But the 23-year-old, who became the 50th Evening Times Scotswoman of the Year in February - has decided to hang up her crowns
and sashes for good.
Our youngest ever SWOTY told ANN FOTHERINGHAM why she is swapping tiaras for textbooks - and why winning our prestigious title was the one which meant the most.
THE CASE is pretty and pink ... and patently too small for what needs to go in it.
Erin McNeill is having a rethink, as she prepares to pack for a trip to Jamaica in a few weeks' time.
"I think I might need a bigger suitcase," she grins, examining the pile of glittery shoes, glamorous dresses and sparkly tiaras strewn on the bed in front of her.
Erin, who was crowned Evening Times Scotswoman of the Year six months ago, is flying out to the Caribbean to formally hand over her title as Miss United Nation International as her reign comes to an end.
She will now take on a voluntary role as UK director of the event, supporting and mentoring the British competitors who make it through to the finals.
"I'm really looking forward to it," she smiles.
"Miss United International is more than an image-based competition. It takes into account what contribution the contestants have made to society, whether through volunteering or charity work for example.
"It's more humanitarian. I think more and more pageants are raising their game and it's really not just about prancing around in a swimsuit. Most people's views on beauty contests are stuck in the 1970s. Things have changed."
Erin, who lives in Menstrie in Clackmannanshire, adds: "I started entering the contests to make the point that beauty is not just about what's on the inside."
She pauses. "I think I've made that point now, so it's time to move on."
Erin nearly died in a blaze four years ago and since then has worked tirelessly for firefighters' charities, the British Red Cross and countless other good causes in a bid to educate people about the dangers of fire.
She was won many beauty titles in a bid to change attitudes to disfigurement, but she says being crowned Evening Times Scotswoman of the Year was her biggest achievement.
"I still can't really believe I won," she says, shaking her head. "When I saw the other finalists, I assumed I wouldn't be in the running - I was so young, for a start, and they had all done so much more than I had. So I was just enjoying the night, and felt so honoured to have even got that far."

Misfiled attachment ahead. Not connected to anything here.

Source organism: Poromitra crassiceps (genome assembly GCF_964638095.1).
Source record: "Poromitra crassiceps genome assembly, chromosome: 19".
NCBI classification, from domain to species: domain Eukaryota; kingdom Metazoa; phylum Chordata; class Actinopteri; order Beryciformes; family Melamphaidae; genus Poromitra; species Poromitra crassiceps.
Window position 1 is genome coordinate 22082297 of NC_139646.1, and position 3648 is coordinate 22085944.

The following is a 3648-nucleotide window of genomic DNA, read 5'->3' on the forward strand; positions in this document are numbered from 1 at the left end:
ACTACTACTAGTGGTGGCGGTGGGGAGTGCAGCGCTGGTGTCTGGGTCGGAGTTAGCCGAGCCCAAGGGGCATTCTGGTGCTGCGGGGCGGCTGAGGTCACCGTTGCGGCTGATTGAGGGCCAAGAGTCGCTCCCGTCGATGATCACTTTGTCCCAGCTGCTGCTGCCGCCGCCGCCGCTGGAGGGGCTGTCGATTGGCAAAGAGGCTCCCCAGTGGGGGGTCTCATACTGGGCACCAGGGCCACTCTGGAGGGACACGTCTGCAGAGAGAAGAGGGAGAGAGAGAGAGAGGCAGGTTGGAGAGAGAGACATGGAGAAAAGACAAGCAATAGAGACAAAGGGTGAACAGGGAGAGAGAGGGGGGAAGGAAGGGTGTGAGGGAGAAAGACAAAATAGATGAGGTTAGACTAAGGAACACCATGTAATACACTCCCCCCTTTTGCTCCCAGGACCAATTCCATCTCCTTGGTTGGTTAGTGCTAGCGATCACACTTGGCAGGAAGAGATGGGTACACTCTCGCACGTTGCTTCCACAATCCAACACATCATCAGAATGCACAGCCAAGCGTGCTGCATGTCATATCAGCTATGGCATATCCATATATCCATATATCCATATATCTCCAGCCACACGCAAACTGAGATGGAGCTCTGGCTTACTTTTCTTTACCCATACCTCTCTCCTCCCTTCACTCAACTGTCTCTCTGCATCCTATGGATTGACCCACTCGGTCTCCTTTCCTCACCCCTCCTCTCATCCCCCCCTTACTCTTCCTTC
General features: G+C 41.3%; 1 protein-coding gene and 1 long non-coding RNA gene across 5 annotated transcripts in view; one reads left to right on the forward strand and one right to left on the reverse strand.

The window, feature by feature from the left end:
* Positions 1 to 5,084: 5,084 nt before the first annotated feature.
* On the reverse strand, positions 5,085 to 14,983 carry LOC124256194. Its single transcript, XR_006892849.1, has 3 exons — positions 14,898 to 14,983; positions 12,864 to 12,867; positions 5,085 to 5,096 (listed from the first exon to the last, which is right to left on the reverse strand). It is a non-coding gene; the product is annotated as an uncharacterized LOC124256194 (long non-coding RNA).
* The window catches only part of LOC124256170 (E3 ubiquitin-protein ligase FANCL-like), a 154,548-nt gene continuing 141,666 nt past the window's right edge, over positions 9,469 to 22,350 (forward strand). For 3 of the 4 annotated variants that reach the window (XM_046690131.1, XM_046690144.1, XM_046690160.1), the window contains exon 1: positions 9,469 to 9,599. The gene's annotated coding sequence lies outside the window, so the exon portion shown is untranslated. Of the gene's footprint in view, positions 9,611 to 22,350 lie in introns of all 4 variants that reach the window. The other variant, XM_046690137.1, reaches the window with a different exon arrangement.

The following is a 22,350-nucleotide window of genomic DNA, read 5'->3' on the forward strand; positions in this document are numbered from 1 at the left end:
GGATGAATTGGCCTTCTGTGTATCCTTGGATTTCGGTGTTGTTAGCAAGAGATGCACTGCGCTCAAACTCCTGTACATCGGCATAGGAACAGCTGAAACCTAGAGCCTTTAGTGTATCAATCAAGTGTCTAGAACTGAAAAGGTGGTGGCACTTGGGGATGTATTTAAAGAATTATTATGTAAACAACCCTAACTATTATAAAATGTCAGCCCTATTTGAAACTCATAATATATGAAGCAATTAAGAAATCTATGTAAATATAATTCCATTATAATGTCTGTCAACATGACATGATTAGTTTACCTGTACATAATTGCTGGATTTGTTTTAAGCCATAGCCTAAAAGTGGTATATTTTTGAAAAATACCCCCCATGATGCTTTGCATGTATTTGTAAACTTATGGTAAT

She laughs: "When my name was read out, I nearly fell off my seat. And I'm still getting stick for comparing myself to Shrek..."
In her moving acceptance speech, Erin had compared herself to the cartoon character because he is "misunderstood because of the way he looks, but he is brave and feisty and has a big heart."
Erin's slow recovery -physical and mental - from the fire which almost killed her has made it difficult for her to study or work but she is ready to get back into education.
"I start French and German Highers and international studies in a few weeks' time, and I am really looking forward to it," she says.
"I've always loved languages, and I'd like to take them further into areas like law or business. I still struggle, because of the burns to my hands, so I will have learning support."
She adds: "It was quite daunting, when I saw the textbooks - they are so big. This is a big step for me, but I think the time is right."
ERIN also plans to continue fundraising when she can fit it in around her studies.
She is running a 5k race in a few weeks' time, in aid of the British Red Cross. She was also named British Red Cross Humanitarian Citizen of 2012.
"It's a challenge, especially as I'm not long out of plaster, but I'm determined to do it," she says, adding with a smile: "Last time I did a run, I did it in full firefighter gear, so it can't be any worse - or hotter - than that..."
Erin is used to confounding expectations, but she says winning SWOTY has helped her in ways she could not have imagined when she found out she had been nominated last year.
"To become Scotswoman of the Year was a wonderful surprise, and it has been fantastic for me," she says.
"It has helped me raise awareness of the causes I support through my fundraising.
"Sometimes, people look at me and see this daft girl with crazy hair and piercings, and they judge. When I tell them about SWOTY, it changes their perceptions. They are more willing to help.
"It's also been a tough six months for me since I won the award. I had to have more surgery, this time to re-attach ligaments in my leg, and spent six weeks in plaster.
"But winning SWOTY has helped me to stay strong because with the role comes a responsibility, too."
She smiles. "Yes, you get knocks and blows in life, but you can't give up."
Anyone who would like to support Erin's fundraising for the British Red Cross can do so through her JustGiving site at www.justgiving.com